Political pressures are building to push back financial globalisation and the will to resist such policies will be sapped if we fail to acknowledge that the process is already underway, warned Bank for International Settlements general manager, Jaime Caruana.
Speaking in Geneva, the former Bank of Spain boss said the retreat in international banking is put forward as the strongest evidence for what is sometimes called global financial disintegration.
His comments come amidst uncertainty over the Trump presidency in the US and Brexit in the UK.
During the speech, Caruana said it would be premature to declare that global financial integration has gone into reverse, arguing that the retreat in banking activity is a feature of European banking, not global banking.
And, that this shrinkage is mostly deleveraging after a banking glut.
“It is clear that one cannot gauge financial globalisation by bank activity alone. In this ‘second phase of global liquidity’, bond markets and asset managers – spurred by low yields and sometimes negative term premia – have taken the lead over banks,” he said.
This point emerges even more strongly given bond markets have gained on banking since 2009 in both the dollar and the euro.
“While the retreat in international banking is more regional than global, and while global bond market credit continues to grow apace, the political pressure to roll back global financial integration is very real,” Caruana said.
“Indeed, policies that tend in that direction may have already shaped European banks’ deleveraging. If there had been – or were to be – broad deleveraging, it would be a matter of fine judgment whether to interpret the result as financial deglobalisation.”
Will to resist
What the regulator is talking about here is “peak finance”, a parallel thesis to “peak trade”, which is commonly called “deglobalisation”.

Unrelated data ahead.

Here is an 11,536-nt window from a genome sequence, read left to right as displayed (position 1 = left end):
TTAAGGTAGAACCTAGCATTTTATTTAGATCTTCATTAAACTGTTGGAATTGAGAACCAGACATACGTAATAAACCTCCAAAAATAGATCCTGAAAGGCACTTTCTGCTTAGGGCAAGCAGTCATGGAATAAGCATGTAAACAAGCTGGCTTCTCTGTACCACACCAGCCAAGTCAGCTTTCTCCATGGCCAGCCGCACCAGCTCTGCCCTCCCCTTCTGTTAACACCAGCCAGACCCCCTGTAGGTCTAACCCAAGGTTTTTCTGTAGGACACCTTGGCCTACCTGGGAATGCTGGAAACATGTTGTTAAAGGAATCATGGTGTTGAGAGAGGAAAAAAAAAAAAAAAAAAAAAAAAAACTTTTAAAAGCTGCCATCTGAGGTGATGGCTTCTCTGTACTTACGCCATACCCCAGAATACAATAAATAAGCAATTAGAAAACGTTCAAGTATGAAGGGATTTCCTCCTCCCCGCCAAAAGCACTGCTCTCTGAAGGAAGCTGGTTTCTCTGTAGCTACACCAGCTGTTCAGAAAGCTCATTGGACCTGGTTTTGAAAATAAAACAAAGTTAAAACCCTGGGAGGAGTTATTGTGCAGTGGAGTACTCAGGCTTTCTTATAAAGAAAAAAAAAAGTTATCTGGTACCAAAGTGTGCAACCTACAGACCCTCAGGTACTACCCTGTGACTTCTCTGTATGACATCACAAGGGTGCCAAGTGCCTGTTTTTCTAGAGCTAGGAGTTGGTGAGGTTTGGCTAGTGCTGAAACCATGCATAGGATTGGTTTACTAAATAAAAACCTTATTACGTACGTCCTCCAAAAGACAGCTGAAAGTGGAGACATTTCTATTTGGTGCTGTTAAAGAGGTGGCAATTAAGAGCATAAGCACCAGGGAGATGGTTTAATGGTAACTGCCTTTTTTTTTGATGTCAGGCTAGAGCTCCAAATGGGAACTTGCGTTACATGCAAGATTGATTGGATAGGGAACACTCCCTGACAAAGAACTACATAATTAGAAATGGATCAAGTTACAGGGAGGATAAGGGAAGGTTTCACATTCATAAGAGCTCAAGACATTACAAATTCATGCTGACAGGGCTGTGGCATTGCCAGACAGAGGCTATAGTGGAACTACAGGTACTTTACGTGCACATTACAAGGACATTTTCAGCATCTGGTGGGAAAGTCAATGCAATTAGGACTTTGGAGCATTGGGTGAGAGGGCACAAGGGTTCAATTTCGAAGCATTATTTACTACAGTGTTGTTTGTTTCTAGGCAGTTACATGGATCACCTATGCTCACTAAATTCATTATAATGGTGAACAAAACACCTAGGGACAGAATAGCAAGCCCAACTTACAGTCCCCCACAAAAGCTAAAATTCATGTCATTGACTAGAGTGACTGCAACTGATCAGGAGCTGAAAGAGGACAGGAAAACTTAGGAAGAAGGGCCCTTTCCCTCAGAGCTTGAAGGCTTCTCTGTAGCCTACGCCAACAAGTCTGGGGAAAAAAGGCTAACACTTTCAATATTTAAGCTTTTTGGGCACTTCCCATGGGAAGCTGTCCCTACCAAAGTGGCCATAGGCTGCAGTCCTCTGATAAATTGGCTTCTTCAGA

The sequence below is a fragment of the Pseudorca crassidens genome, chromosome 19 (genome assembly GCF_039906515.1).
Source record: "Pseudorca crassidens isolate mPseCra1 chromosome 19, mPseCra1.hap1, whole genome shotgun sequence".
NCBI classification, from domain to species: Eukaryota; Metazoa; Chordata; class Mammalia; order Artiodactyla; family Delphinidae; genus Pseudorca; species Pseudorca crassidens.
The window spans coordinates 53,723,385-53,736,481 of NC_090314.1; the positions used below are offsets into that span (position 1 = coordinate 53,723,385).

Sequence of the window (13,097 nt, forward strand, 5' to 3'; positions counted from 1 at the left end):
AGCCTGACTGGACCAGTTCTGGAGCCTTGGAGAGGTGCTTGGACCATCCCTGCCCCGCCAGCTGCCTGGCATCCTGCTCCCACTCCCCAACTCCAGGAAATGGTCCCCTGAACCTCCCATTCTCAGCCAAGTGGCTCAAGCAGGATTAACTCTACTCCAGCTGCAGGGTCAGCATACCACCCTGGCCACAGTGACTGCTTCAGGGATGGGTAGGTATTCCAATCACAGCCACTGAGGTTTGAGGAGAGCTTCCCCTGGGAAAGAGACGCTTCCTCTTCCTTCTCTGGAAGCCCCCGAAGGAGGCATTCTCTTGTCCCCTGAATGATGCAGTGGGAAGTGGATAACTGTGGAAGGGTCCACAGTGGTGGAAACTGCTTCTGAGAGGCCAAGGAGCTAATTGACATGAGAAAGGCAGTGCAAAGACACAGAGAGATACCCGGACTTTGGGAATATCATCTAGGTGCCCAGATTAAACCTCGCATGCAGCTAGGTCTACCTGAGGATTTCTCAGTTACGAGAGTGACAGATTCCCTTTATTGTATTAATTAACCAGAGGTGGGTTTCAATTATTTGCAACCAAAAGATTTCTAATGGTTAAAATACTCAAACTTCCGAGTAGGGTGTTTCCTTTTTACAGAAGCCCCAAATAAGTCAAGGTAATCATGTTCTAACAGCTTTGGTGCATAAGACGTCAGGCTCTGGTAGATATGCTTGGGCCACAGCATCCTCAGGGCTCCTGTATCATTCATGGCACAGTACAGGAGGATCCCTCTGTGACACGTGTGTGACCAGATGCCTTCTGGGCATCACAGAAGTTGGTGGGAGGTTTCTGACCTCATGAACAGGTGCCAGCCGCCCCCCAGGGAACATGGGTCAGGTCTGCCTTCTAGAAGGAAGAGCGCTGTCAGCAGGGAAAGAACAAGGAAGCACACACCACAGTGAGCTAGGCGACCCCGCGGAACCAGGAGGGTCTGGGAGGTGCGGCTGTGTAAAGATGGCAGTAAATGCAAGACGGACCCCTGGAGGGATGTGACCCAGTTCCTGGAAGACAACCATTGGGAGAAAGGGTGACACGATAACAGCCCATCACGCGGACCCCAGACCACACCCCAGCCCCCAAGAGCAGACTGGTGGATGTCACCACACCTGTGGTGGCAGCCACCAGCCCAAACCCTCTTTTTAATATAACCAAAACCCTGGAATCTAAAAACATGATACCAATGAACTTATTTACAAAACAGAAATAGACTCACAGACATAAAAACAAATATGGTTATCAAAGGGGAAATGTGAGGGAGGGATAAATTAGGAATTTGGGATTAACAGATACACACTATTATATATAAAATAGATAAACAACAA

Peak trade says that global trade is no longer growing faster than the world economy. Similarly, peak finance says we have seen the peak of global finance and that financial deglobalisation has begun.
And even if the data shows that financial deglobalisation is not happening, it is the case that pressures are building to push back financial globalisation.
In Caruana’s view, just because BIS figures do not support peak finance does not remove the risks to international financial integration.
During the speech, he urged his audience to think carefully about the following:
- If one thinks that peak finance is passed, then one may believe that there is less harm in policies that interfere with the free flow of capital.
- If one thinks that peak finance is passed, then one may believe that there is less harm in polices aimed at keeping national savings for one’s own workers.
- If one thinks that peak finance is passed, then one may believe that there is less harm in choosing purely national regulatory solutions and in reducing international cooperation at the risk of fragmenting financial markets.
Ultimately, he concluded, we should all beware of a clear and present danger.
“The thought that global finance has already peaked may sap our will to resist policies that push in that direction.”